Figure 12. Dispersion curves relative to a) flexural waves in a thin plate (solid line), b) acoustic trace wave for grazing incidence (dashed line), c) acoustic trace wave for 45o incidence and d) convective flow (dash-dotted line). |

fluid is analysed with reference to the dispersion curves for the two types of waves. For instance, Figure 12 shows that the dispersion curve for the trace of the acoustic wave at grazing angle with the panel (dashed line) intersects the dispersion curve for flexural wave propagating in the plate (solid line) exactly at the critical frequency, so that coco(0=90)=a)cr. Moreover, the dispersion curve for the trace of the acoustic wave at 45o with the panel (dotted line) intersects the dispersion curve for flexural wave propagation on the thin plate (solid line) at higher frequency than the critical frequency, that is rnco (0 = 45°) = 2a>cr. Moving

back to plot (a) of Figure 11, the dashed and thick-solid lines show that for very high frequencies above the coincidence region, the mean kinetic energy spectrum falls rapidly with a typical 18 dB/octave slope, i. e. following the so called “stiffness law”, which is due to the bending stiffness effect of the panel (Fahy and Gardonio 2007).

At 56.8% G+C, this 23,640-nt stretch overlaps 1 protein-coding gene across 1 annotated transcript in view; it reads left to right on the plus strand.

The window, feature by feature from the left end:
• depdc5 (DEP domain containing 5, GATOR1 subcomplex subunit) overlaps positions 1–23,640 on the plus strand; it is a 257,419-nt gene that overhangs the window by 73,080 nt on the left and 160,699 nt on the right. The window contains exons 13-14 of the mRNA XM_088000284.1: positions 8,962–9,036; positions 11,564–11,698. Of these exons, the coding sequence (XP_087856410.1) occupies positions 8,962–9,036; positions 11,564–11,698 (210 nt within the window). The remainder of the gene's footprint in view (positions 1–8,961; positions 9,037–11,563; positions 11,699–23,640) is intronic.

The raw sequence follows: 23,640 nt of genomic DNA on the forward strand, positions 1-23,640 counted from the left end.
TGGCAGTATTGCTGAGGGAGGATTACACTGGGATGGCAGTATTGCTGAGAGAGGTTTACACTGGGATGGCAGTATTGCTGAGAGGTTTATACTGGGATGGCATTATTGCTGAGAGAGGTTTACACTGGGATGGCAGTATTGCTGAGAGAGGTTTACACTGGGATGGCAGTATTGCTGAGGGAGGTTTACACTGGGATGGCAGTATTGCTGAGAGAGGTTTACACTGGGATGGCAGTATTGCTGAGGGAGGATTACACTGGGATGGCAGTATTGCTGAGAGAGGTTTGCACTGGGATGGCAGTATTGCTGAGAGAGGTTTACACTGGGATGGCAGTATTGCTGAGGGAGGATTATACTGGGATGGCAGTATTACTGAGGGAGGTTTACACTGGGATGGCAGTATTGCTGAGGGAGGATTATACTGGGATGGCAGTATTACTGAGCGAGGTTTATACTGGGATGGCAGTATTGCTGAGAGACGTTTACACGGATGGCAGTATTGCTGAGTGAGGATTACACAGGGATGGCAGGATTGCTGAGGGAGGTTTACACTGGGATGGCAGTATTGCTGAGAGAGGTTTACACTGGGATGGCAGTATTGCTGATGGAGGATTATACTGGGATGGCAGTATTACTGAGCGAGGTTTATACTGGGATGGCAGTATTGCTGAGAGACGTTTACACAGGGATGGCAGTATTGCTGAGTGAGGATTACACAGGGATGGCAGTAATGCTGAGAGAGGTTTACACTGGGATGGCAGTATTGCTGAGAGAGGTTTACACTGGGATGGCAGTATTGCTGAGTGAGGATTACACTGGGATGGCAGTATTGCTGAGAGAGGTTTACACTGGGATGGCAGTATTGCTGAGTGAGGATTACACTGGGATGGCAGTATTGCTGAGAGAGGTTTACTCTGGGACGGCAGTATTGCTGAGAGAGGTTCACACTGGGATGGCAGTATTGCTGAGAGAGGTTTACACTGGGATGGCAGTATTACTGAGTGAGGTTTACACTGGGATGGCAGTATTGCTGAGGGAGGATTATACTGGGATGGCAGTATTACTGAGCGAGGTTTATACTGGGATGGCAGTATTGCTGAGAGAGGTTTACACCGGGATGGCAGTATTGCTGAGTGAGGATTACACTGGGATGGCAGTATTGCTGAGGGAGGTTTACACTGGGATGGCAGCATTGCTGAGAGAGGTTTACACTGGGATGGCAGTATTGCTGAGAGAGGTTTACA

Considering now plot (b) in Figure 11, it is noted that the spectra of the radiated sound power by the panel due to acoustic plane waves at grazing, 45o and normal angles of incidence (dashed, thick-solid, faint-solid lines respectively) are similar to those found for the kinetic energy. However, at low frequencies where the spectra of the kinetic energy are characterised by well separated resonance peaks, the co-respective spectra of the radiated sound power are characterised by fewer resonance peaks. This is because, as discussed in Section 2.1, at low frequencies such that k/kb <1, the natural modes characterised by one or both even mode orders are poor sound radiators. As a result the resonant vibration responses due to those natural modes do not turn into a high sound radiation. For example the resonant responses due to the (1,2) and (2,1) natural modes of the panel produce the second and third sharp resonance peaks in the kinetic energy spectra and the comparatively much smaller second and third resonance peaks in the radiated sound power spectra. For frequencies above the first resonance frequency of the panel, the spectra of the mean radiated sound power tend to fall following the so called mass law, i. e. with a typical 6 dB/octave slope. As found for the kinetic energy spectra, at higher frequencies where the response of the panel at every frequency is characterised by the overlap of multiple modes the sound radiation spectra are characterised by increasingly smoother wide frequency band crests and troughs, which are generated by the resonant response of clusters of natural modes. When the frequency approaches the critical frequency at about 7.54 kHz (highlighted by the thick-dashed vertical line), in all three cases under consideration the sound radiation tends to rise. This is due to the fact that к/кь ~1 and thus, as can be noted in Figure 8a, all modes become efficient sound radiators. In particular, when the plate is excited by the plane wave at grazing angle (dashed line), this phenomenon is magnified by the concomitant efficient acoustic excitation effect described above. Thus, the coincidence ridge in the sound radiation spectrum becomes very high. Alternatively, when the plate is excited by the plane wave with a 45o angle of incidence, the spectrum is characterised by a small crest around the critical frequency, which is due to the efficient sound radiation of all modes, and then, at higher frequencies, by another comparatively bigger ridge, which is due to the efficient excitation of the waved pressure field generated on the panel by the acoustic plane wave. Finally, the radiated sound power spectrum of the plate excited by the plane wave with normal angle of incidence (faint-solid line) is characterised only by a small ridge around the critical frequency due to the efficient sound radiation of all modes.